Thailand, Cambodia, Laos and Vietnam have been on the Asian trade routes to Europe for millennium. Southeast Asia was adept at fusing earlier European, Chinese and Japanese culinary influences and a century of Western colonial cuisine. The kitchens at restaurants of today’s tourist route destinations continue to preserve the past as well as innovate.
Laotian cuisine, like the nation, is much more than that land between Thailand and Vietnam. Neither as sweet nor spicy as its neighbors, the dishes of Laos are multi-layered creations of herbs, greens, meats, fish, vegetables and spices not used in Western cooking. Yum Kai Tom is one such dish that’s both easy to master as well as being quintessential Laos.
There’s no lack of fine restaurants in Laos’ UNESCO World Heritage City of Luang Prabang. Once the royal and spiritual capital of several southeast Asian kingdoms, Luang Prabang epitomizes tropical post-colonial romanticism. The historic core rests high on a peninsula and restaurants take advantage of the spectacular mountain scenery of northern Laos. The Arthouse Cafe, on Kingkitsarath Road, is no exception.
Luang Prabang’s popular and excellent Tamarind Restaurant makes a terrific Khao Gam.
Stuffed Lemongrass is delicious, as the lemongrass permeates the meat with its citrus flavor.
Vientiane, the capital of Laos, has no lack of interesting dining opportunities from a vibrant street food scene to the legendary Mekong River at sunset providing a stunning backdrop for a relaxing dinner at the Kong View Restaurant.
A tuk-tuk full of saffron robed monks pass by the entrance to Ban Vilaylac. Their Wat is directly across the street. Appropriate location since Ban Vilaylac’s potted garden entrance bridges centuries of traditional Vientiane and French colonial Laos cuisine. Next door, reservations for either lunch or dinner are hard to come by at Makphet Restaurant, yet there are no celebrity chefs, yet the lines of appreciative diners can be long.
Much overlooked, Laos north central town of Oudomxai is surrounded by stunning scenery to view while enjoying good Laotian cuisine at The Charming Lao Hotel.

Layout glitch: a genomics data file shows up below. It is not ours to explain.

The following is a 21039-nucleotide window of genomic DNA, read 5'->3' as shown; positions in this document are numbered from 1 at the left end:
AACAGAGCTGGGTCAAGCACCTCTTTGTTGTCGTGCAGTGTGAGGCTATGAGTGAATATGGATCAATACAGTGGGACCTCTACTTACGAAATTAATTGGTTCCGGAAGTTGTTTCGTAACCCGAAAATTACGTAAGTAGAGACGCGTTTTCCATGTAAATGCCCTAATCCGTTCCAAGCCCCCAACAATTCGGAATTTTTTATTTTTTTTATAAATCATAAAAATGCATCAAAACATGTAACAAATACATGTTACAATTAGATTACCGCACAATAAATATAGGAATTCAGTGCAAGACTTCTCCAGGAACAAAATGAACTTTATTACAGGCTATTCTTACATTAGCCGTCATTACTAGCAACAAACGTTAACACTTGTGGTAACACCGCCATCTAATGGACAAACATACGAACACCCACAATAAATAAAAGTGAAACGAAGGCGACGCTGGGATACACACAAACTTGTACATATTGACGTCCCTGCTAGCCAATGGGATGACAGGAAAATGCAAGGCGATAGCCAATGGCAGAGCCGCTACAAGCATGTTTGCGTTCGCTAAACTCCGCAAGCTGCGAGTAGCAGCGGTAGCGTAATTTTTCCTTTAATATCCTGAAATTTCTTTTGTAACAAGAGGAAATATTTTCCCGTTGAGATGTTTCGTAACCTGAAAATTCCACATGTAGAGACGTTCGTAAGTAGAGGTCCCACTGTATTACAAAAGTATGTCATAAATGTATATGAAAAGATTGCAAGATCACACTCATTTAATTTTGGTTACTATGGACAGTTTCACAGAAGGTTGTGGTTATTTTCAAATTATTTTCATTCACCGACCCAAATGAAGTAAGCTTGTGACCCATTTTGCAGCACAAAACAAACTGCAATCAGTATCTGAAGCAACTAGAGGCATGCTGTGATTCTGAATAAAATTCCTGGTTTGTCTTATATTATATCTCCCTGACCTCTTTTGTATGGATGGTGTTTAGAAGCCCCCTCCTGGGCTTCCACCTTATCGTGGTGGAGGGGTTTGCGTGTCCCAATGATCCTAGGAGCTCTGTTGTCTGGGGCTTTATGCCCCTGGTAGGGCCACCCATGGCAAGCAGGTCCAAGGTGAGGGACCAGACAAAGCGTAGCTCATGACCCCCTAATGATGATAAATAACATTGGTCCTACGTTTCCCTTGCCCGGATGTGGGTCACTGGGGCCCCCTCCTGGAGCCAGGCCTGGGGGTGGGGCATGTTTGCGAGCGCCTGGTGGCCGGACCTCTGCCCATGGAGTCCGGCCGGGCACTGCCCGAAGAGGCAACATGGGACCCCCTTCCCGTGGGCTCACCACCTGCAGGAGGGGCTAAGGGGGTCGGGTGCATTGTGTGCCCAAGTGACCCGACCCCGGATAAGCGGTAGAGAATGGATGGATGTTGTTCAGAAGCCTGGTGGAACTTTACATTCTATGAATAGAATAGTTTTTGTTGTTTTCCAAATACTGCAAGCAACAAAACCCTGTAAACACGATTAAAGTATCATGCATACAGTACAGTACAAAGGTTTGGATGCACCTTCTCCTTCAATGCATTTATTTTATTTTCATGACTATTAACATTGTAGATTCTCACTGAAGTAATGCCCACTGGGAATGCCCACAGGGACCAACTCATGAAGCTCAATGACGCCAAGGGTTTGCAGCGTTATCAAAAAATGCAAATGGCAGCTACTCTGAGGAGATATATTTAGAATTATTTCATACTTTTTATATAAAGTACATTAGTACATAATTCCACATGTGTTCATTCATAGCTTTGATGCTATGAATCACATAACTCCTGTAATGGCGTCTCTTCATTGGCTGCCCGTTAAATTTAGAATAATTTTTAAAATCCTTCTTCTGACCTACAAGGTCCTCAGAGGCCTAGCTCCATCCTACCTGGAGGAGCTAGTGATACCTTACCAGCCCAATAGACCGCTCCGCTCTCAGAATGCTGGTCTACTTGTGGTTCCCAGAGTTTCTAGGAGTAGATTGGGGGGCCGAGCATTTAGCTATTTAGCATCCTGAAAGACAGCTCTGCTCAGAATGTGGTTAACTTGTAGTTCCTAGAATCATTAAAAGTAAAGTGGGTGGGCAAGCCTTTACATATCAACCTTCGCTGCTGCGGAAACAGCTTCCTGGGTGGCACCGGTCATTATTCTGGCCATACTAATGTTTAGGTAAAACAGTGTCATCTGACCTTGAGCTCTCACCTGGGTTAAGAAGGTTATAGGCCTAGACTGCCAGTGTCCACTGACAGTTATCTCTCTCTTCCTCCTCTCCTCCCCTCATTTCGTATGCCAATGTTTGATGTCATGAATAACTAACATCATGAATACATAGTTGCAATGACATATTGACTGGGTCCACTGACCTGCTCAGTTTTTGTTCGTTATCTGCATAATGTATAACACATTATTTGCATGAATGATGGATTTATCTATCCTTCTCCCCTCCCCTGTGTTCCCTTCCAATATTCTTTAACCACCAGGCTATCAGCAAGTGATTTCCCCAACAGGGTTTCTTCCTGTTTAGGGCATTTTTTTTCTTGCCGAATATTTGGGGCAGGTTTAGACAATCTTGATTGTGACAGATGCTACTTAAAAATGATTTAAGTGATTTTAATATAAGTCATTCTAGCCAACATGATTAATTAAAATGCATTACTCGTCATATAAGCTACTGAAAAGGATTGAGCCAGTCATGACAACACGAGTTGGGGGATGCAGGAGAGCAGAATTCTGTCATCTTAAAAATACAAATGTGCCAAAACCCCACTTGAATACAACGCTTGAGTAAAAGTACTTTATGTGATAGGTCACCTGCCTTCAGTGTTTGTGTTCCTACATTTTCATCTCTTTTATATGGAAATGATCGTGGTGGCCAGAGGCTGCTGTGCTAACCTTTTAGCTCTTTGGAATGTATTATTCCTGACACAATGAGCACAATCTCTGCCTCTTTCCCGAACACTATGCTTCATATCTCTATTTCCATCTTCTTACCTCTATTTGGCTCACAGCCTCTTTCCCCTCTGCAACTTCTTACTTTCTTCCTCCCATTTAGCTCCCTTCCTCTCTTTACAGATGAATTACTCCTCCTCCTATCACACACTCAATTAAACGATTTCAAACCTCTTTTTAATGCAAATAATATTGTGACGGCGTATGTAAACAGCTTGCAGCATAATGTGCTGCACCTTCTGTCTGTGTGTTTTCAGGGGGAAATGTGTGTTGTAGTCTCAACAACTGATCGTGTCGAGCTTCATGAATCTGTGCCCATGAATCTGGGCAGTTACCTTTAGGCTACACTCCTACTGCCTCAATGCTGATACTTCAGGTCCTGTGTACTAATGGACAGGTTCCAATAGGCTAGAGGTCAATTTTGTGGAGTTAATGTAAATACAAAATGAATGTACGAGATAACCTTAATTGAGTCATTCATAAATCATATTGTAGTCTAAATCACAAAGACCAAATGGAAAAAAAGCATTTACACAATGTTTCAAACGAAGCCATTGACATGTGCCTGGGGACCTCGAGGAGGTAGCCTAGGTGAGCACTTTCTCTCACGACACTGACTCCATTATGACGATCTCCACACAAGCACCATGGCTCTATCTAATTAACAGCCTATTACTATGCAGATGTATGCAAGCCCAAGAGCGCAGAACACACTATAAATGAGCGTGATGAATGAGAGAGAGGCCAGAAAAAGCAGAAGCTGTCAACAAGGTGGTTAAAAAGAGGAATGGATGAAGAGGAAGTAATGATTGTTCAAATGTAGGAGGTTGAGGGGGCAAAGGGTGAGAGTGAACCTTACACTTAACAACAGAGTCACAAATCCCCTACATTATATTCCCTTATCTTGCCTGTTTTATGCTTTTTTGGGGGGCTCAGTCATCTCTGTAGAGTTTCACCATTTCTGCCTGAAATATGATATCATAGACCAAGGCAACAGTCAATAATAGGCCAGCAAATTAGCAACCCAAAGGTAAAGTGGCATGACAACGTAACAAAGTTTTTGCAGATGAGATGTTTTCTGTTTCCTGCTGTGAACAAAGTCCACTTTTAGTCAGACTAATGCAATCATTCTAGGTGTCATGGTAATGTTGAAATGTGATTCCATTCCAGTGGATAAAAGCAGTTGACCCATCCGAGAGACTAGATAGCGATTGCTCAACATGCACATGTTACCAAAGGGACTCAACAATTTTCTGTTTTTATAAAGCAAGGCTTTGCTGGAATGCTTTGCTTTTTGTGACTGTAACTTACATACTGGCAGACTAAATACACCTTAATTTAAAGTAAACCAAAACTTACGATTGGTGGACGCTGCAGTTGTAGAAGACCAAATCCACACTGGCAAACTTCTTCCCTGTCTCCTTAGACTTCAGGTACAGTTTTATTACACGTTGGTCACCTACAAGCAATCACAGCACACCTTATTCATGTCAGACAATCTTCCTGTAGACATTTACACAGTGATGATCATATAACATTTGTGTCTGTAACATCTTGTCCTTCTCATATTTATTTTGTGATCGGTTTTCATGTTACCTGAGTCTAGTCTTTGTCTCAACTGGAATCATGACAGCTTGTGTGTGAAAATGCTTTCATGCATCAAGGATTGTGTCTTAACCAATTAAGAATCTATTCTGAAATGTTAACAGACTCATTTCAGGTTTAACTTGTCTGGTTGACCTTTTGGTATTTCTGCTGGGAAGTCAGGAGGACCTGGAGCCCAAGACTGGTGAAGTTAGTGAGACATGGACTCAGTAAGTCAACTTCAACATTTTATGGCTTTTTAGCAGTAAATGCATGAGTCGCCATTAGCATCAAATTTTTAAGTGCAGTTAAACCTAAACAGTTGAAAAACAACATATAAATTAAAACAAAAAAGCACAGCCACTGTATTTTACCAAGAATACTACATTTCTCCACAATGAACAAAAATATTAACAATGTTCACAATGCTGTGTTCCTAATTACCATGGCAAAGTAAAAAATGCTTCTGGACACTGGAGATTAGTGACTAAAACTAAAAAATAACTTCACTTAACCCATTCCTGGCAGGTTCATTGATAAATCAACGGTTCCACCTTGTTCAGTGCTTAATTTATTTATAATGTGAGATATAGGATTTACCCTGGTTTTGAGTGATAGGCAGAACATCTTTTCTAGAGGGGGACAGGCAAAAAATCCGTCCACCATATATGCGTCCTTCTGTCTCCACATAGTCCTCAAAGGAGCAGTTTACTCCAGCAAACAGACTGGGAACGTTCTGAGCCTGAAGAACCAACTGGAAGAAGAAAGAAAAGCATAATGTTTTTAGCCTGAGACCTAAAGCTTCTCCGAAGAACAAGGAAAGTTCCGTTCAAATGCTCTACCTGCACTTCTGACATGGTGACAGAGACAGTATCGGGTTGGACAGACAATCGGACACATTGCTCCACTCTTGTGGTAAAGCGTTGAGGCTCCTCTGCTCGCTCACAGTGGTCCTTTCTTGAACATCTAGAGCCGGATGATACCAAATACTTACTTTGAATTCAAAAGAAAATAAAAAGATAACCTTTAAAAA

In a building as old as many bistros in Paris, under ceiling fans stirring the languid tropical air, guests of the Dibuk Restaurant in Thailand’s old Phuket Town can spend time dining with the Indian Ocean lapping nearby.
The Look-in Restaurant, just off Bangkok’s busy Sukhumvit Road, is not on most visitors’ tourist map – not yet.
Tom Kha Gai, Thailand’s incomparable coconut soup with chicken and flavored with galangal is a Look-in knockout.
The finest restaurant in Vietnam’s capital of Hanoi is also its most fascinating. Koto, next to the Temple of Learning, is in an elegant, three-story French Art Nouveau townhouse.
There’s a quiet side to Cambodia’s bustling Siem Reap, home to Angkor Wat, on the banks of the Siem Reap River. The town’s best restaurant and small hotel, Bopha, is located at 512 Acharsva Street facing the east bank. It’s a haven of calm.
The Italian Market/Queen Village district, to any resident of Philadelphia, is inexorably morphing into a little Southeast Asia. A stroll through these historic colonial neighborhoods provides visual evidence of Asian grocery stores, restaurants and professional offices catering to this increasing community. The area around 11th Street and Washington Avenue includes a sizable number of Asian businesses and one very good Vietnamese fine dining restaurant, Le Viet.
Set in an unassuming strip mall in suburban Philadelphia, Kinnaree Thai French Cuisine balances traditional Thai dishes with centuries old French influences.
You can read more articles by Marc d’Entremont at:
Hellenic News of America
Travel Pen and Palate Argentina
Original World Insights
One thought on “New Southeast Asian Cuisine: from Galangal to Philly Cheese Steak”
The traditional fish stew looks delicious, and the view from Kong View restaurant is stunning. It looks like such a relaxing place to have dinner!
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